Dancer, singer, songwriter, actor, director – Madonna has had quite the career.
But the queen of pop’s latest reinvention came this week in the form of a video posted on Instagram that shared a coronavirus conspiracy theory with her 15 million followers.
Madonna claimed a vaccine existed but was being concealed. “They would rather let fear control the people and let the rich get richer and the poor get poorer,” she said.
Instagram blurred the video, captioned it “false information” and linked users to a page debunking the bogus claim. Later, it deleted the post.
So ended another skirmish between celebrity, truth and the pandemic, an ongoing battle that pits fame against science and public health.
The clip, which the Formula One driver shared with 18.3 million Instagram followers, shows Gates offering reassurance over potential vaccine side effects and debunking false claims that any vaccine will be used to implant microchips in people. The clip is captioned “I remember when I told my first lie.”
After a backlash, Hamilton deleted the post and issued a statement praising Gates and backing a vaccine but expressing concern about “uncertainty” over side effects from the potential coronavirus vaccine, which does not yet exist.
Some celebrities such as John Cusack, Woody Harrelson and Wiz Khalifa have peddled the myth linking linking 5G technology to coronavirus. Others, such as the actor Evangeline Lilly, question the need for social physical distancing (she later apologised).
There is even a conspiracy theory that celebrities are being paid to say they have coronavirus. “Such stupidness,” said Idris Elba, who contracted the disease earlier this year.
Some of those challenged over spreading misinformation delete posts and plead misunderstanding. Others refuse to back down. Either way, say public health experts, messaging about Covid-19 becomes muddied.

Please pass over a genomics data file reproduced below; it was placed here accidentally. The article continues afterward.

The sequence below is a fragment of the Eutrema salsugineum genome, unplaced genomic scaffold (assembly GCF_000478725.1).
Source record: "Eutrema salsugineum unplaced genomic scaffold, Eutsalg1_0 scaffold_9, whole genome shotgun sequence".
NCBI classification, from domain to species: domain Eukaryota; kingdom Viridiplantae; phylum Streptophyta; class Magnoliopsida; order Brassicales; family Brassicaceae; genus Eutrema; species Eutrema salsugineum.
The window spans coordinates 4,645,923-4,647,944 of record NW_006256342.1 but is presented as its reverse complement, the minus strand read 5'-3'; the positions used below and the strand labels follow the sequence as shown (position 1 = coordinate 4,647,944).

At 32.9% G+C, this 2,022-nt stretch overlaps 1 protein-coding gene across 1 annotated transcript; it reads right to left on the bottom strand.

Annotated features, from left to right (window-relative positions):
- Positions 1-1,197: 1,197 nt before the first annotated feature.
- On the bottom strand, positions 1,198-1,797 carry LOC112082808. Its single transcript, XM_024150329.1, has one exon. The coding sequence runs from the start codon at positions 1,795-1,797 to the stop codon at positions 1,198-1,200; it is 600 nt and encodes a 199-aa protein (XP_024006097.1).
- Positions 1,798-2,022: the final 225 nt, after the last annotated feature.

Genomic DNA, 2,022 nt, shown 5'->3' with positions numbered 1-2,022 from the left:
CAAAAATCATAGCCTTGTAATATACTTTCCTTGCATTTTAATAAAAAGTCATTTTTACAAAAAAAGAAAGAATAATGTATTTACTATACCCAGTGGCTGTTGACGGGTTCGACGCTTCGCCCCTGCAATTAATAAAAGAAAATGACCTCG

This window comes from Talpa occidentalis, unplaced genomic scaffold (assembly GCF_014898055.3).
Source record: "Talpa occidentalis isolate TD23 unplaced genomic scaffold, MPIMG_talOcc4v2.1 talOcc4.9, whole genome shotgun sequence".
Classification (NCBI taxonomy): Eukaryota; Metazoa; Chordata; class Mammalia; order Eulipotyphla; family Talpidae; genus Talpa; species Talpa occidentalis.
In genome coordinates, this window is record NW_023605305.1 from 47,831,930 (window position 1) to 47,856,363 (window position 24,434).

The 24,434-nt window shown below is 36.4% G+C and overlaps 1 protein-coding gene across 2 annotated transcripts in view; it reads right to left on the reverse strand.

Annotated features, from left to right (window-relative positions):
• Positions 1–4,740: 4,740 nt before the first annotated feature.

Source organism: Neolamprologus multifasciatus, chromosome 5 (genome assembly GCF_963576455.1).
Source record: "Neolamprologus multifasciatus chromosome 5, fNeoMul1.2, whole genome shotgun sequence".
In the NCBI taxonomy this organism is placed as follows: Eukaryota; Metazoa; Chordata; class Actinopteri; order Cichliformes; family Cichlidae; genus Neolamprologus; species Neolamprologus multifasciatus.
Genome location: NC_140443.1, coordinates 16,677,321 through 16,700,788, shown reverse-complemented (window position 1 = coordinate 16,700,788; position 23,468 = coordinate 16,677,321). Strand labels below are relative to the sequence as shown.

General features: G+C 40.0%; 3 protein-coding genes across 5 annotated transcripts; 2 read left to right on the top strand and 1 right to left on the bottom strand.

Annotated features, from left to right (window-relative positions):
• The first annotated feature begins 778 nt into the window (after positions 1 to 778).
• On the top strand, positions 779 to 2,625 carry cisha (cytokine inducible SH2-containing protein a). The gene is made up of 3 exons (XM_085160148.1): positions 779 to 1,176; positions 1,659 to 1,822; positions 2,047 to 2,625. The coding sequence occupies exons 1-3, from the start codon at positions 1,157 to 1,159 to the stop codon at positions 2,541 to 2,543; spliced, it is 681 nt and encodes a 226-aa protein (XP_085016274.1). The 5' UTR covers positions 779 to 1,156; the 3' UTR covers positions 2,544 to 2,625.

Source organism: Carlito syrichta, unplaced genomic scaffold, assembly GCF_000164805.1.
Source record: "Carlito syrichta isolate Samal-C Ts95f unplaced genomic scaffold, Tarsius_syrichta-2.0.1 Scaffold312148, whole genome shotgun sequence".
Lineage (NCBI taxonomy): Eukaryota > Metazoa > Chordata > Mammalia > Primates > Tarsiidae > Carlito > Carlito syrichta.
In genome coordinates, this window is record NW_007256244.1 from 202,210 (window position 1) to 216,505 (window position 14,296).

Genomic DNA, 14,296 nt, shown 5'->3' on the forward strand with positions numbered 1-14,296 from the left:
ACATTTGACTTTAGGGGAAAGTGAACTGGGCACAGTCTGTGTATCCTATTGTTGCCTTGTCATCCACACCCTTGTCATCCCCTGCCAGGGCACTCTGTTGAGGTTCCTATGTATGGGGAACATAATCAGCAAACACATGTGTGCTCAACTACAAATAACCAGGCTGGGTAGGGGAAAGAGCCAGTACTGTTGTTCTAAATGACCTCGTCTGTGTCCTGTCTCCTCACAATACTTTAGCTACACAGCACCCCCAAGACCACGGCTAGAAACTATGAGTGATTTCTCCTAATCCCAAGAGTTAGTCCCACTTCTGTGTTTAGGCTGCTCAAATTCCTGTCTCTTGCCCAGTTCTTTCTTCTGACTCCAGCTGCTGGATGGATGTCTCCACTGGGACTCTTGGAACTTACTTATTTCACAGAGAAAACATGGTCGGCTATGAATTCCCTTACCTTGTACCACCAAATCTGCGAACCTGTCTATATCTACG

“Celebrities have a platform and when they abuse it it’s incredibly irresponsible,” said Paul Offit, co-inventor of the rotavirus vaccine and director of the Vaccine Education Center at the Children’s Hospital of Philadelphia. “They influence people. Science doesn’t win out, the facts don’t win out. Emotion trumps scientific evidence every time.”
Samuel McConkey, an infectious disease expert at RCSI University of Medicine and Health Sciences in Dublin, said many people turned to prominent names on Instagram, Facebook, TikTok and other platforms for information about Covid-19.
“Looking to our singers and actors as sources of information about this disease is daft. It’s like I was to do the singing and acting – it wouldn’t be entertaining. We have to work within our own domains and spheres of competence. Anyone who is turning to Madonna for scientific information has muddled thinking. Maybe we need primary school courses in epistemology.”
Offit and McConkey credited some celebrities, such as actors Salma Hayek and Amanda Peet and boxer Katie Taylor, with using their platforms to echo established medical advice on vaccinations and other effective public health measures.
A study by researchers at the Reuters Institute at Oxford University found most engagement with coronavirus falsehoods came via social media posts by politicians, celebrities and influencers.
“Rather than being completely fabricated, much of the misinformation in our sample involves various forms of reconfiguration where existing and often true information is spun, twisted, recontextualised or reworked,” said the report.
Baybars Örsek, director of the International Fact-Checking Network, a unit of the Poynter Institute, said celebrities should be mindful of their “amplification capacities” around falsehoods.
“Covid-19 has caused hundreds of thousands of deaths around the world and spreading misinformation on cures, vaccination, and causes of the disease hurts the public’s trust,” she said.
Orsek also urged internet companies to be vigilant. “Millions of users are being exposed to such falsehoods in any given day.”